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New Report Finds Higher Energy Costs in San Diego Region Threaten Businesses, Households and Economic Competitiveness

National University System Report Calls for Policymakers to Take a "Pause" on Creating New Energy Policies in Order to Evaluate Costs and Impacts


Tuesday, March 17, 2015

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“Rising energy costs are impacting San Diego from many different angles,” said Erik Bruvold, President of NUSIPR and author of the report. “Businesses must pay higher costs, which discourages investment; schools are diverting their limited resources to accommodate the rapid increase in their energy bills; and families are having to pay more for energy on top of already high housing costs, while real household income levels are flat or declining.”
According to the report, San Diegans already pay some of the highest electricity costs in the nation. Between 2000 and 2012 residential costs averaged 12% more per kilowatt hour for San Diego Gas & Electric customers than for customers of California’s other two investor-owned utilities. As of February 17, 2015, the statewide average price of a gallon of regular unleaded gasoline in California was 19.2% higher than the national average. San Diego’s gas prices have traditionally run slightly higher than the state average.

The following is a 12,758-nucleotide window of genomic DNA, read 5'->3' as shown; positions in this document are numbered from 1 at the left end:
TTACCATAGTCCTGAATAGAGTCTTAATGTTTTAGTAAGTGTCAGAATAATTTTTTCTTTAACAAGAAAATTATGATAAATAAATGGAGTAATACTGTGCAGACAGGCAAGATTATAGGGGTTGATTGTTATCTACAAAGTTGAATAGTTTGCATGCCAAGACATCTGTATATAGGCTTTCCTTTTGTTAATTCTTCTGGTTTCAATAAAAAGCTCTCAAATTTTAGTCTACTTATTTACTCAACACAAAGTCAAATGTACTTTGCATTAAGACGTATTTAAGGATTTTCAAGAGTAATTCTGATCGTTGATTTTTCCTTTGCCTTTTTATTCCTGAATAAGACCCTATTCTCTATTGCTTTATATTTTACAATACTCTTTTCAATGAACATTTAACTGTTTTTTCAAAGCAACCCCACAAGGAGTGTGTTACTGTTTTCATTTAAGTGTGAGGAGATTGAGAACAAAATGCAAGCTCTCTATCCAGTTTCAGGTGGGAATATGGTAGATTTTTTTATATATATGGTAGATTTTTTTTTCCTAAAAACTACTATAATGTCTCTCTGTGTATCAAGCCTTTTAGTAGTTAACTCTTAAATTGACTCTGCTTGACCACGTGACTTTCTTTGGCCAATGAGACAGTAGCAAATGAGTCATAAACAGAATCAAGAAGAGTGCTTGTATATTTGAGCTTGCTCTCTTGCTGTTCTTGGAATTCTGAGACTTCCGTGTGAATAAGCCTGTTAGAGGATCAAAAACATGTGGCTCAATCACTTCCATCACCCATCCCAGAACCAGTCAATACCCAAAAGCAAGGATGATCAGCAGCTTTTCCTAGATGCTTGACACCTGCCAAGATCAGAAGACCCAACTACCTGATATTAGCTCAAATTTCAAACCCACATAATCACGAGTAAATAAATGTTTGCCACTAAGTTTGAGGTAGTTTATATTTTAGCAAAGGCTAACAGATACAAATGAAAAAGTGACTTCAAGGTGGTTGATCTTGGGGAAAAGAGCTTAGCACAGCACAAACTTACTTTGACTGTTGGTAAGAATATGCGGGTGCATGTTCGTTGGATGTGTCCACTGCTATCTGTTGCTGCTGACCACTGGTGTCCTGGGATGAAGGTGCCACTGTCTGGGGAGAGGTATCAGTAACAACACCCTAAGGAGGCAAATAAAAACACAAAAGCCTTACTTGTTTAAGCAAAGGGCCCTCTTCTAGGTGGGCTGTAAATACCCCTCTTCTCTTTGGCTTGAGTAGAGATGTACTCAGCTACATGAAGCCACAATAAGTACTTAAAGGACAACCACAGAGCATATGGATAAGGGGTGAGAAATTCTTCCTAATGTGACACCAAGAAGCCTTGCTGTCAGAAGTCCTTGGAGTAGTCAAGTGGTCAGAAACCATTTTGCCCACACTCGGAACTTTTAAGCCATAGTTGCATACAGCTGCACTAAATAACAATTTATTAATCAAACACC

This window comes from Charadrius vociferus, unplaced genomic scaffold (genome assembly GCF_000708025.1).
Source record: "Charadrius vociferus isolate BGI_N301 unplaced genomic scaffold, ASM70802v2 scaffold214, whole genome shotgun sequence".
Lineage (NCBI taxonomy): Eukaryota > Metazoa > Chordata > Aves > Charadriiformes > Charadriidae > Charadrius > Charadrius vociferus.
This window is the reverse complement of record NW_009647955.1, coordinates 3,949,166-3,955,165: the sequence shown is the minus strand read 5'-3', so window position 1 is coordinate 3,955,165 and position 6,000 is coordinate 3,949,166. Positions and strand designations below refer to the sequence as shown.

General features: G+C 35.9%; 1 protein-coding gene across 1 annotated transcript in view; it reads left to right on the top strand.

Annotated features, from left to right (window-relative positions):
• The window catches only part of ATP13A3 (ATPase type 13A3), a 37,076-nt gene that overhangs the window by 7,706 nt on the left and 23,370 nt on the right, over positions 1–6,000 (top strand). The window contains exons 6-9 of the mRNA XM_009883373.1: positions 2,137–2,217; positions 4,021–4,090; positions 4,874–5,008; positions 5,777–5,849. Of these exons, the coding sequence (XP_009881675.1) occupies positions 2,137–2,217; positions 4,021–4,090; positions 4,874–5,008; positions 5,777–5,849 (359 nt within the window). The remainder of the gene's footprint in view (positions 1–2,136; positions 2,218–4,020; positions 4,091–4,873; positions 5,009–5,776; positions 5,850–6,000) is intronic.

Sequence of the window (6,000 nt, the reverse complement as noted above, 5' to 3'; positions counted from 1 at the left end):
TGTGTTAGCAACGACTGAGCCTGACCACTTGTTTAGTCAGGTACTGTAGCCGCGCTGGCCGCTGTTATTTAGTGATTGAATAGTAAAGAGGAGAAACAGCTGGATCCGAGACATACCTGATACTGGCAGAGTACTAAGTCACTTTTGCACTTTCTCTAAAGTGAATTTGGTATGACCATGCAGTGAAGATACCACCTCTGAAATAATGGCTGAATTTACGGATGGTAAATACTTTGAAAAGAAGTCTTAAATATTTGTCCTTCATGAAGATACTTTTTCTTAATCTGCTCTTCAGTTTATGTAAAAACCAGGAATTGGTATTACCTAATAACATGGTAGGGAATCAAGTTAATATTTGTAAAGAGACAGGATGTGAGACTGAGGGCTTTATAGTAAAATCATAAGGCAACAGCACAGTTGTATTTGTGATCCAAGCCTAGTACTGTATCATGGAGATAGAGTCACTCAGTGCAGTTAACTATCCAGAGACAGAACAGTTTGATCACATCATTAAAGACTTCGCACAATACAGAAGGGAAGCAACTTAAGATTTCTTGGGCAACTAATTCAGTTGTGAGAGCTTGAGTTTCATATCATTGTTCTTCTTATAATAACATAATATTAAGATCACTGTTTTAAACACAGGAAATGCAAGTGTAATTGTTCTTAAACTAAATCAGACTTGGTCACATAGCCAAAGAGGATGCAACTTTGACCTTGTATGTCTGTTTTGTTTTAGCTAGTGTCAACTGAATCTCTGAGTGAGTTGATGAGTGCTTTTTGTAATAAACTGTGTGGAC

There are many factors that uniquely impact San Diego’s energy landscape including among others the location and availability of renewable resources, the lack of access to major hydropower, the closure of San Onofre Nuclear Generating Station, permitting challenges for large infrastructure projects, preserving grid reliability as rooftop solar installations have become more popular, and a smaller customer base across which to spread out the costs of mandates and subsidies. State policies combined with regional characteristics have led to energy prices increasing much faster than other areas.